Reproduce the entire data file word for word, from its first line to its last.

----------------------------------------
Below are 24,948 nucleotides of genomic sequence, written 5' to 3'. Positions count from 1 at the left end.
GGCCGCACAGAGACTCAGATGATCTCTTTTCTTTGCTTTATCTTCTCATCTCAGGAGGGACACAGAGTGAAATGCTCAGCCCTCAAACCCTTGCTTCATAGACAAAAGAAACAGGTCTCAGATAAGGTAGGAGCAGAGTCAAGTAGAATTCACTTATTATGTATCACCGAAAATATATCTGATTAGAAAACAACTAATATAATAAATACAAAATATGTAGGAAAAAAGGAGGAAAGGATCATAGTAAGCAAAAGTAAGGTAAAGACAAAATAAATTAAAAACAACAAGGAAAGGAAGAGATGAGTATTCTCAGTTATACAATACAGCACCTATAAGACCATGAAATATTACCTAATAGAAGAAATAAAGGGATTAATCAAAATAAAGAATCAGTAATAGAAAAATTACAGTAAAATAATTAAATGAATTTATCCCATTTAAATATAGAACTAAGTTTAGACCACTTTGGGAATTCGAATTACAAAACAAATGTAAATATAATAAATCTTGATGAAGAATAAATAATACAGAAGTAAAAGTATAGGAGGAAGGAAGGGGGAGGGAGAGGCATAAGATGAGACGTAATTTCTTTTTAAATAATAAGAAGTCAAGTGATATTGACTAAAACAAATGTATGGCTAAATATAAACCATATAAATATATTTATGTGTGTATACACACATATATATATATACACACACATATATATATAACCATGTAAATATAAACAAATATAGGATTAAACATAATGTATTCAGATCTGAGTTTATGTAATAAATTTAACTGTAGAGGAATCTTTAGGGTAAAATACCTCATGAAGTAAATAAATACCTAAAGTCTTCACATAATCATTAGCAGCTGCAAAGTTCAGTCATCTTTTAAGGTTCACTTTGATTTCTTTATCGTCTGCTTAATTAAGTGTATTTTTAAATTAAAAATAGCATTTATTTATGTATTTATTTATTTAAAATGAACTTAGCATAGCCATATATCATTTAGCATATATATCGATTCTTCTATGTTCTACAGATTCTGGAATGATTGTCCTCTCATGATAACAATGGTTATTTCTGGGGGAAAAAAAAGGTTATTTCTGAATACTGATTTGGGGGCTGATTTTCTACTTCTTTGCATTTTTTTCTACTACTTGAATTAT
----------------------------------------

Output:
Below are 24,948 nucleotides of genomic sequence, written 5' to 3'. Positions count from 1 at the left end.
GGCCGCACAGAGACTCAGATGATCTCTTTTCTTTGCTTTATCTTCTCATCTCAGGAGGGACACAGAGTGAAATGCTCAGCCCTCAAACCCTTGCTTCATAGACAAAAGAAACAGGTCTCAGATAAGGTAGGAGCAGAGTCAAGTAGAATTCACTTATTATGTATCACCGAAAATATATCTGATTAGAAAACAACTAATATAATAAATACAAAATATGTAGGAAAAAAGGAGGAAAGGATCATAGTAAGCAAAAGTAAGGTAAAGACAAAATAAATTAAAAACAACAAGGAAAGGAAGAGATGAGTATTCTCAGTTATACAATACAGCACCTATAAGACCATGAAATATTACCTAATAGAAGAAATAAAGGGATTAATCAAAATAAAGAATCAGTAATAGAAAAATTACAGTAAAATAATTAAATGAATTTATCCCATTTAAATATAGAACTAAGTTTAGACCACTTTGGGAATTCGAATTACAAAACAAATGTAAATATAATAAATCTTGATGAAGAATAAATAATACAGAAGTAAAAGTATAGGAGGAAGGAAGGGGGAGGGAGAGGCATAAGATGAGACGTAATTTCTTTTTAAATAATAAGAAGTCAAGTGATATTGACTAAAACAAATGTATGGCTAAATATAAACCATATAAATATATTTATGTGTGTATACACACATATATATATATACACACACATATATATATAACCATGTAAATATAAACAAATATAGGATTAAACATAATGTATTCAGATCTGAGTTTATGTAATAAATTTAACTGTAGAGGAATCTTTAGGGTAAAATACCTCATGAAGTAAATAAATACCTAAAGTCTTCACATAATCATTAGCAGCTGCAAAGTTCAGTCATCTTTTAAGGTTCACTTTGATTTCTTTATCGTCTGCTTAATTAAGTGTATTTTTAAATTAAAAATAGCATTTATTTATGTATTTATTTATTTAAAATGAACTTAGCATAGCCATATATCATTTAGCATATATATCGATTCTTCTATGTTCTACAGATTCTGGAATGATTGTCCTCTCATGATAACAATGGTTATTTCTGGGGGAAAAAAAAGGTTATTTCTGAATACTGATTTGGGGGCTGATTTTCTACTTCTTTGCATTTTTTTCTACTACTTGAATTAT